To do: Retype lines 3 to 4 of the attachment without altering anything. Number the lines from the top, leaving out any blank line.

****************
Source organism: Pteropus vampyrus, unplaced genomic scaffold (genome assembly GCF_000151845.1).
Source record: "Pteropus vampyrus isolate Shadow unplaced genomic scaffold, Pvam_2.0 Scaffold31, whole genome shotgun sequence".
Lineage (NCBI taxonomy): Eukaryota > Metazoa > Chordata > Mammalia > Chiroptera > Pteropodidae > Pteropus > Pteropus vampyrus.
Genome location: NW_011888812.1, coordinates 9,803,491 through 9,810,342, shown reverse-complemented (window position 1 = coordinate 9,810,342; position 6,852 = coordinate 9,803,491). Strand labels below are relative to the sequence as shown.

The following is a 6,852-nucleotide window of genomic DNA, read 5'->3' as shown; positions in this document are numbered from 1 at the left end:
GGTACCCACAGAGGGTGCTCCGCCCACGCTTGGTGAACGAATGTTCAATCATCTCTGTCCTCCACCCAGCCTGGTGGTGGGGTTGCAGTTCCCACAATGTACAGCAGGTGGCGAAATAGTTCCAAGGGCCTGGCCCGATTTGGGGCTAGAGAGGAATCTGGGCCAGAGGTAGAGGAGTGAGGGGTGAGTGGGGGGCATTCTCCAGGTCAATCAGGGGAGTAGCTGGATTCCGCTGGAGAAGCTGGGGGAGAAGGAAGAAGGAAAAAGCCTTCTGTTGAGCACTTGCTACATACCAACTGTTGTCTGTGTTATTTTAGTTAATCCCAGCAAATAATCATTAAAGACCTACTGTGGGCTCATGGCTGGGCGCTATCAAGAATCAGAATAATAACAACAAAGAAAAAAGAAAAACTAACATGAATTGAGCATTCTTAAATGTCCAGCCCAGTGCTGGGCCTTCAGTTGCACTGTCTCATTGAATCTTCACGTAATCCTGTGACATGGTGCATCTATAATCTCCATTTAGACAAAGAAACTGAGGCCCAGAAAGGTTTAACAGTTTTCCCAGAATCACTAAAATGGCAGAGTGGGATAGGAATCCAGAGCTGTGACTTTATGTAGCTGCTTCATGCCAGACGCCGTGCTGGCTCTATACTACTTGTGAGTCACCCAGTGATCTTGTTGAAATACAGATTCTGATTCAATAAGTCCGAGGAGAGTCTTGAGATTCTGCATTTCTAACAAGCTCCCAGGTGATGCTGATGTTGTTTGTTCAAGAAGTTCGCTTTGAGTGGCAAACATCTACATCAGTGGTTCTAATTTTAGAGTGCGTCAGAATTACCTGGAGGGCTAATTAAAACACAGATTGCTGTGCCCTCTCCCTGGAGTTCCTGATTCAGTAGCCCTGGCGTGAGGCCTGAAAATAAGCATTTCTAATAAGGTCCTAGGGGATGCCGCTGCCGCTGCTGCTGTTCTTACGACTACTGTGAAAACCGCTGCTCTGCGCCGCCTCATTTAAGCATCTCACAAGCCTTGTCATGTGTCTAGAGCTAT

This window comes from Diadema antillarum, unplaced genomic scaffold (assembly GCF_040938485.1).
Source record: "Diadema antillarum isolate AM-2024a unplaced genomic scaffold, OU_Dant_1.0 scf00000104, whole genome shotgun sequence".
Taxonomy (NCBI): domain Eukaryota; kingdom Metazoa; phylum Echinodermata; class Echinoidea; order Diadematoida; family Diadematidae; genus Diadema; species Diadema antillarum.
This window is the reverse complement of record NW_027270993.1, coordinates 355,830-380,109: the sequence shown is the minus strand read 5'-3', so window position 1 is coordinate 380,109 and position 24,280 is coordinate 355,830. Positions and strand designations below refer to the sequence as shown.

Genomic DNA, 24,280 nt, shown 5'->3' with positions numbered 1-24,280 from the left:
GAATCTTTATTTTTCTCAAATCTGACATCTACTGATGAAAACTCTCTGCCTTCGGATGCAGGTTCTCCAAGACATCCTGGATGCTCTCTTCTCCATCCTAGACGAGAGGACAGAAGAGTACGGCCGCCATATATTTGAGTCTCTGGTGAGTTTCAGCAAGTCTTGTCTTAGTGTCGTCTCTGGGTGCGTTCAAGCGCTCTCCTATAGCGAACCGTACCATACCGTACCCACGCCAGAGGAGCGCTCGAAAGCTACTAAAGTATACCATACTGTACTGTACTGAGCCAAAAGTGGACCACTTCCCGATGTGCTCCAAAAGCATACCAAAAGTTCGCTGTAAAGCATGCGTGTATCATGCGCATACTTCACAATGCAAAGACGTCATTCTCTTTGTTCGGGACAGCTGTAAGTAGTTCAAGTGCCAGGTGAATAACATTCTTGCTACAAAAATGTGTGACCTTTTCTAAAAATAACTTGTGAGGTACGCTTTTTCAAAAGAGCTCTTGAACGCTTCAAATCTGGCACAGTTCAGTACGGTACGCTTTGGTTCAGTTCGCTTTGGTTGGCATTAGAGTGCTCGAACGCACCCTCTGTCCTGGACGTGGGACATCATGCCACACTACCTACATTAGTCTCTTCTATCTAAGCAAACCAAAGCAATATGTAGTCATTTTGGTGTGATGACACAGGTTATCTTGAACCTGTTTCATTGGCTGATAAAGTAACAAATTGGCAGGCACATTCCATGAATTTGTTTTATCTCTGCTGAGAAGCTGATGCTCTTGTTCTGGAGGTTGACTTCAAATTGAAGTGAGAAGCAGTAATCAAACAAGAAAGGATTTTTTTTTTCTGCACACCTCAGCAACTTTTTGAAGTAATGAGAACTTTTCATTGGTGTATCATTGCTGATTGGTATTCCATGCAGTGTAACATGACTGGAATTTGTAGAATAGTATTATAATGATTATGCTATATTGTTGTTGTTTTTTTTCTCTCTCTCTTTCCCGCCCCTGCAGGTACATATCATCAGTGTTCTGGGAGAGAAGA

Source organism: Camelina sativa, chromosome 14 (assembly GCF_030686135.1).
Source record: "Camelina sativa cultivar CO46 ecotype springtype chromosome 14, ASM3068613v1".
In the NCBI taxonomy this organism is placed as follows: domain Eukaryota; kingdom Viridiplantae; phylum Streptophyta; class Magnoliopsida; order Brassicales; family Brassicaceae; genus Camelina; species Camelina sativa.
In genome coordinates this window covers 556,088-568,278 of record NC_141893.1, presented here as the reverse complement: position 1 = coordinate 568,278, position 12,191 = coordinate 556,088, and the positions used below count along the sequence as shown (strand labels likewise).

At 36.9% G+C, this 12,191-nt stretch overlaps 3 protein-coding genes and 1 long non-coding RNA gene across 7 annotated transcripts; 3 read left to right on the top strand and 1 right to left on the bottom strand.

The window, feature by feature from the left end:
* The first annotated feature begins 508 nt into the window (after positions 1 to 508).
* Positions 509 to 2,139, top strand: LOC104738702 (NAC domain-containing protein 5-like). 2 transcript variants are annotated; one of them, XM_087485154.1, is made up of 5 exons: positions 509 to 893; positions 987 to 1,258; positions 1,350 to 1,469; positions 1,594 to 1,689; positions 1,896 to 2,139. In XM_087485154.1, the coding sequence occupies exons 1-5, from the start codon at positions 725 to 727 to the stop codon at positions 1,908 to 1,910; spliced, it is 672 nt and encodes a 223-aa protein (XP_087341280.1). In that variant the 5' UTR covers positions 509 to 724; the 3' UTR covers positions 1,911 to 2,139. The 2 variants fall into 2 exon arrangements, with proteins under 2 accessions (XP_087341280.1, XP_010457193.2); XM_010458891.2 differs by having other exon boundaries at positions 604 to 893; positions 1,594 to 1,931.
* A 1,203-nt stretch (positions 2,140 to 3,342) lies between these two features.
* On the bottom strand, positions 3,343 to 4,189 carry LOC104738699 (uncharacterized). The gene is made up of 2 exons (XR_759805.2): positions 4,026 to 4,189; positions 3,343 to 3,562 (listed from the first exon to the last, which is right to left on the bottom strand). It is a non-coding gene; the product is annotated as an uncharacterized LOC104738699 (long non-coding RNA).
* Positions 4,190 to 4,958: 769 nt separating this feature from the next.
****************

Lineage (NCBI taxonomy): Eukaryota > Metazoa > Chordata > Mammalia > Chiroptera > Pteropodidae > Pteropus > Pteropus vampyrus.
Genome location: NW_011888812.1, coordinates 9,803,491 through 9,810,342, shown reverse-complemented (window position 1 = coordinate 9,810,342; position 6,852 = coordinate 9,803,491). Strand labels below are relative to the sequence as shown.